Uruguay declared independence in 1825 and adopted its first constitution in 1830 – a mere 2 years before Darwin’s first visit. The first (real*) president, Fructuoso Rivera, was serving in the office when Darwin passed through in 1832. (*There was an interim president before Rivera – his name was Luis Eduardo Pérez.  He served for less than 2 weeks.)

As a bit of an aside: The “Slaughter at Salsupuedes” has been attributed to the Rivera family. However, given limited resources, I have found the act to be attributed to Fructuoso Rivera by some resources and to his nephew/brother(?) Bernabé, in others.  Since Fructuoso was president at the time, I am left wondering if this is an attempt to downplay his role in the massacre.  But I have to believe that as president  there is almost no way that he was not involved in some capacity.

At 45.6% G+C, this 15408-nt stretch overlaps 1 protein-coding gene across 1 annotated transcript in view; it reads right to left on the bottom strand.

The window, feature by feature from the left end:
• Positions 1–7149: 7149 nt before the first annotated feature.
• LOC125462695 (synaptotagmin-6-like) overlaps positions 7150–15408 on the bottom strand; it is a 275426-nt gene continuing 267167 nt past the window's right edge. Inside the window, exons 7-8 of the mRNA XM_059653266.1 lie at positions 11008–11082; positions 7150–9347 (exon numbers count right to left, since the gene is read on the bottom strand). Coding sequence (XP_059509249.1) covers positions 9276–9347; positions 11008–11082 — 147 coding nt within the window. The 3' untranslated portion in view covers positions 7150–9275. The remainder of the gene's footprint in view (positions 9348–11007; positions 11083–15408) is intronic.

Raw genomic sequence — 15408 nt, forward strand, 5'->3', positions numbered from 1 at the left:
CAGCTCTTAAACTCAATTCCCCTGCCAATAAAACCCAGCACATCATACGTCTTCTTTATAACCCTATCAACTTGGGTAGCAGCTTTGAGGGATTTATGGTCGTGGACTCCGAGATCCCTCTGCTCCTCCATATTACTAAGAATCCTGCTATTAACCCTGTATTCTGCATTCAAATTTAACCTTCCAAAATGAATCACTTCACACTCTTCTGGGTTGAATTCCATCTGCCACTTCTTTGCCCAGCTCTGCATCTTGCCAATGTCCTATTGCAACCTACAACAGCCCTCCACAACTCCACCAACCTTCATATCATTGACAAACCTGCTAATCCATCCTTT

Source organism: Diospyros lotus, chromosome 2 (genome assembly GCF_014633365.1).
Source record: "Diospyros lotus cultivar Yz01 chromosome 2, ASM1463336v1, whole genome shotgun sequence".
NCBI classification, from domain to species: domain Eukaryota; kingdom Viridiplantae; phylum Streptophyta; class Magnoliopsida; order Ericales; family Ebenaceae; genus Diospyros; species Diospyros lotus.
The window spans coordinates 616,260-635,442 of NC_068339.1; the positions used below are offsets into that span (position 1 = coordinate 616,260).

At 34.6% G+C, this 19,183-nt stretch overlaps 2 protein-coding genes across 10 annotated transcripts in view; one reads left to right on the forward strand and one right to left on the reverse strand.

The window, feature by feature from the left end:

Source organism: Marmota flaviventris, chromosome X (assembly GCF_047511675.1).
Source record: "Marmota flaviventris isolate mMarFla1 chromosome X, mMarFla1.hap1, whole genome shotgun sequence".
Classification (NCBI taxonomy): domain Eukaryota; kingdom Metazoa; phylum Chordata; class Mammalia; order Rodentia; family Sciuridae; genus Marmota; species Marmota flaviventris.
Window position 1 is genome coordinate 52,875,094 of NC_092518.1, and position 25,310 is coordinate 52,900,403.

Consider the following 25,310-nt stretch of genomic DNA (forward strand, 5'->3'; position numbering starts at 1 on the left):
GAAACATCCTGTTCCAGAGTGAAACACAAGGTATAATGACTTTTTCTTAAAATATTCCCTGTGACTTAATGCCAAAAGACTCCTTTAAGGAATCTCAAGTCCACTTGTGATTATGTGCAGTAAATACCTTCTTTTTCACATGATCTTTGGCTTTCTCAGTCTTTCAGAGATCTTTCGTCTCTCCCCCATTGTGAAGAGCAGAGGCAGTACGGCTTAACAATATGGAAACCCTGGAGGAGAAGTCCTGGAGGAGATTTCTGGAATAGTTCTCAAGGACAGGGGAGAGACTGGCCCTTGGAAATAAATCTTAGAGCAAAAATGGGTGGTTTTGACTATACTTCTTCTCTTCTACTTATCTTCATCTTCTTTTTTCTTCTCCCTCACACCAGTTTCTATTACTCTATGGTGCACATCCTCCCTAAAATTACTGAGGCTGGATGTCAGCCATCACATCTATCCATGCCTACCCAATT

Fructuoso Rivera by Baldassare Verazzi (1864):

Fructuoso Rivera

In the early 1830’s Rivera founded the Colorado “political party” (which still exists today) – named for the red armbands worn by the faction.  The other major political party at the time, the Blancos, wore white armbands.  In the young independent nation these two parties became the core of a conflict that would escalate over the next 7 years and become civil war – the “Guerra Grande” of Uruguay.

For now I’ll leave the story here, but note that this is the political turmoil that Darwin “walked in on” in 1832 and that set the stage for the conflict that he writes about nearly every day during his stay in Uruguay.  It is the root cause of why he could not “wander” around the countryside, geologizing or botanizing. In any case, it surely exposed Darwin to something that was unlike anything he had ever experienced growing up as an affluent young man in England.  One can only wonder what role these experienced played in shaping the man he would become. (RJV)